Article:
Acta Analytica 13:111-31 (1998)

Abstract
In Connectionism and the Philosophy of Psychology, Horgan and Tienson (1996) argue that cognitive processes, pace classicism, are not governed by exceptionless, “representation-level” rules; they are instead the work of defeasible cognitive tendencies subserved by the non-linear dynamics of the brain’s neural networks. Many theorists are sympathetic with the dynamical characterisation of connectionism and the general (re)conception of cognition that it affords. But in all the excitement surrounding the connectionist revolution in cognitive science, it has largely gone unnoticed that connectionism adds to the traditional focus on computational processes, a new focus – one on the vehicles of mental representation, on the entities that carry content through the mind. Indeed, if Horgan and Tienson’s dynamical characterisation of connectionism is on the right track, then so intimate is the relationship between computational processes and representational vehicles, that connectionist cognitive science is committed to a resemblance theory of mental content.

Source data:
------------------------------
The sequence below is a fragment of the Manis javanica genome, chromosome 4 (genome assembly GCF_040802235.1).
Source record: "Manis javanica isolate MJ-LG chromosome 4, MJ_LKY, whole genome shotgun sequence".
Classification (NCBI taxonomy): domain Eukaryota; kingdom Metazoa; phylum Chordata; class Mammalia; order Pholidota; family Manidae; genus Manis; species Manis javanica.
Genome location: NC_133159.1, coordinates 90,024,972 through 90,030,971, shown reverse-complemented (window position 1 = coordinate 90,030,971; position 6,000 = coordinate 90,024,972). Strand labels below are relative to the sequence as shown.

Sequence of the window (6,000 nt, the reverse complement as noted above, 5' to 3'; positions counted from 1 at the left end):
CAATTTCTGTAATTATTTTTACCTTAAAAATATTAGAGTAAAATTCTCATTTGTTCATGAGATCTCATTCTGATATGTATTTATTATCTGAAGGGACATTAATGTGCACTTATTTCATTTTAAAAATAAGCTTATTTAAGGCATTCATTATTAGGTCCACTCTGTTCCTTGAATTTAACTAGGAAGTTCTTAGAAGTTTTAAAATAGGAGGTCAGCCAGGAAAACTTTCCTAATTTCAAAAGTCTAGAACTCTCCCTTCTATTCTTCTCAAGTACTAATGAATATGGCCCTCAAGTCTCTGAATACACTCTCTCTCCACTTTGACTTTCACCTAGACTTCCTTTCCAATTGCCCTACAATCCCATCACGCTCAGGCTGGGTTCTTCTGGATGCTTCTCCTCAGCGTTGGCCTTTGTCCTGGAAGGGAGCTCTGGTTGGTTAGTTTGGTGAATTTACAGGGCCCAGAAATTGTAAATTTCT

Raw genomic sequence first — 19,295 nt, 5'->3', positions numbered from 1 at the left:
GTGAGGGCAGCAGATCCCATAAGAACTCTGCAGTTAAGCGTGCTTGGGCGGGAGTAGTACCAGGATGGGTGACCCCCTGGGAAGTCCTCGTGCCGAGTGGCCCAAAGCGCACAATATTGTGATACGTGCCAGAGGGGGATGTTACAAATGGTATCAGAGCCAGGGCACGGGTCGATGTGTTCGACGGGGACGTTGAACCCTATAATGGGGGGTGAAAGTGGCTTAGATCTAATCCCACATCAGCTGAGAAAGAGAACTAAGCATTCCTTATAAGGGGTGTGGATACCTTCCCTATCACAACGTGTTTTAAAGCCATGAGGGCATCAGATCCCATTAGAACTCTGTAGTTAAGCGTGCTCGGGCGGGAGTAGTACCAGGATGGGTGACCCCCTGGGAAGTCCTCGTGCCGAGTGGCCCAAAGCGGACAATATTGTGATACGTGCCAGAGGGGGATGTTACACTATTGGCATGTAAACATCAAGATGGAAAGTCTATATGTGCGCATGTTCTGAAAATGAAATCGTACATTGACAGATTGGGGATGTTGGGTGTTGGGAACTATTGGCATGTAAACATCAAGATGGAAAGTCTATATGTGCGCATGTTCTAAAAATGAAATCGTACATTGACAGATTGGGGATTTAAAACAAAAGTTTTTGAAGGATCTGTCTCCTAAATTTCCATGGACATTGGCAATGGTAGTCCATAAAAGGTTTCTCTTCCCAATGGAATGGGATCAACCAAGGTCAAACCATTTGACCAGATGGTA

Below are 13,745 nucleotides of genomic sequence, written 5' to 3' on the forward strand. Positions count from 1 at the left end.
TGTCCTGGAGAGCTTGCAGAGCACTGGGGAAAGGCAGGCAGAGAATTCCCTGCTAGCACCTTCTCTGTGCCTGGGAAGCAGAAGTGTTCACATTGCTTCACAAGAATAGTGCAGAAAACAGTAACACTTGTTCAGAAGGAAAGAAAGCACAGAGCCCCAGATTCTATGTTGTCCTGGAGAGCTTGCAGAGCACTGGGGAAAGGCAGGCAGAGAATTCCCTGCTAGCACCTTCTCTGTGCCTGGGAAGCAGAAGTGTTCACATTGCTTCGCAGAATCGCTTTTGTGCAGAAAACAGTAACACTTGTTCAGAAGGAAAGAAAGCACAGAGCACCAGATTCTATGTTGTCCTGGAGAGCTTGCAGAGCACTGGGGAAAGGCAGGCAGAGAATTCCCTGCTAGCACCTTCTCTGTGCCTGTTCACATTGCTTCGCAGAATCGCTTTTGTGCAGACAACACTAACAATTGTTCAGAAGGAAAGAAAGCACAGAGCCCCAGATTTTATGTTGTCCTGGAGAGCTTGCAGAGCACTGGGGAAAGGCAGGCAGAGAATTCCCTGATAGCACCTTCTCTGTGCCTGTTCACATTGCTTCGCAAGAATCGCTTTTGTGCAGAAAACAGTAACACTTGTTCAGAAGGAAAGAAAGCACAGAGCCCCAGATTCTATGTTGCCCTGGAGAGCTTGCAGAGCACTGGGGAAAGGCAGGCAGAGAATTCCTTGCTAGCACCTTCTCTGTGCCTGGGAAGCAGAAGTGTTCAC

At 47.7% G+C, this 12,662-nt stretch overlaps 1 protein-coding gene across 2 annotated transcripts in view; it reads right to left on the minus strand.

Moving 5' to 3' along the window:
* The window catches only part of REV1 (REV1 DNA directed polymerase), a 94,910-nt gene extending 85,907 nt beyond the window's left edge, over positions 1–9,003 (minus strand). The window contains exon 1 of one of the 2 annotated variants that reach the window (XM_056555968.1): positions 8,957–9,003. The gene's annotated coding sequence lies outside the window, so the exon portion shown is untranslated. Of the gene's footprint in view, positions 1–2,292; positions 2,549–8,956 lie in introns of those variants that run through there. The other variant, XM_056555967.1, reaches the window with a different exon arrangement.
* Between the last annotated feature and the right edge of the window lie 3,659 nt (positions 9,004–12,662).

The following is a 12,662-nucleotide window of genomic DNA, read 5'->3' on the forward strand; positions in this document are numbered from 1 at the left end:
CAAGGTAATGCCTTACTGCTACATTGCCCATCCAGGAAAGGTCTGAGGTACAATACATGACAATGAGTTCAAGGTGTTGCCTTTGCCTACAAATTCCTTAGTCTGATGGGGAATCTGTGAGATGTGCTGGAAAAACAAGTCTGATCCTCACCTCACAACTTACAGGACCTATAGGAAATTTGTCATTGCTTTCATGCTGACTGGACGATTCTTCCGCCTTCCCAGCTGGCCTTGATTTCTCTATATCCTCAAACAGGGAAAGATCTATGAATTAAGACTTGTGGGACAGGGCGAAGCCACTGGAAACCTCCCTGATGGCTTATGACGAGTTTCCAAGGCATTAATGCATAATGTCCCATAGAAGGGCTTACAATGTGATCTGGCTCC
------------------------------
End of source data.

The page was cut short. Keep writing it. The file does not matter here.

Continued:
Keywords Analogy  Connectionism  Mental Content  Science  Horgan, T  Tienson, J
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References found in this work BETA

The Language of Thought.J. A. Fodor - 1978 - Critica 10 (28):140-143.
On the Proper Treatment of Connectionism.Paul Smolensky - 1988 - Behavioral and Brain Sciences 11 (1):1-23.

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Putting Content Into a Vehicle Theory of Consciousness.Gerard O'Brien & Jonathan Opie - 1999 - Behavioral and Brain Sciences 22 (1):175-196.
Idealist Origins: 1920s and Before.Martin Davies & Stein Helgeby - 2014 - In Graham Oppy & Nick Trakakis (eds.), History of Philosophy in Australia and New Zealand. Dordrecht, Netherlands: Springer. pp. 15-54.

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